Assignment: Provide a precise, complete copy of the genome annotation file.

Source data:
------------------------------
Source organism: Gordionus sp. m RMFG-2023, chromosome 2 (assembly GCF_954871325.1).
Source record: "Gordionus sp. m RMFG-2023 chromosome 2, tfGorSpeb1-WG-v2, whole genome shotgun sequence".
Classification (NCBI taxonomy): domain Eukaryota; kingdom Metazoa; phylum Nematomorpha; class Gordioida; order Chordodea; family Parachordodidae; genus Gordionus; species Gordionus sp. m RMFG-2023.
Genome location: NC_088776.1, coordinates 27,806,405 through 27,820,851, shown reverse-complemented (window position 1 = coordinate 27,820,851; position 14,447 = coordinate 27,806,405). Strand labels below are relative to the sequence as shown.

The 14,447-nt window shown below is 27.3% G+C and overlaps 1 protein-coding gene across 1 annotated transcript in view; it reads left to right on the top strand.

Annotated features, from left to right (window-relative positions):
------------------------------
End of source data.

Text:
Source organism: Gordionus sp. m RMFG-2023, chromosome 2 (assembly GCF_954871325.1).
Source record: "Gordionus sp. m RMFG-2023 chromosome 2, tfGorSpeb1-WG-v2, whole genome shotgun sequence".
Classification (NCBI taxonomy): domain Eukaryota; kingdom Metazoa; phylum Nematomorpha; class Gordioida; order Chordodea; family Parachordodidae; genus Gordionus; species Gordionus sp. m RMFG-2023.
Genome location: NC_088776.1, coordinates 27,806,405 through 27,820,851, shown reverse-complemented (window position 1 = coordinate 27,820,851; position 14,447 = coordinate 27,806,405). Strand labels below are relative to the sequence as shown.

The 14,447-nt window shown below is 27.3% G+C and overlaps 1 protein-coding gene across 1 annotated transcript in view; it reads left to right on the top strand.

Annotated features, from left to right (window-relative positions):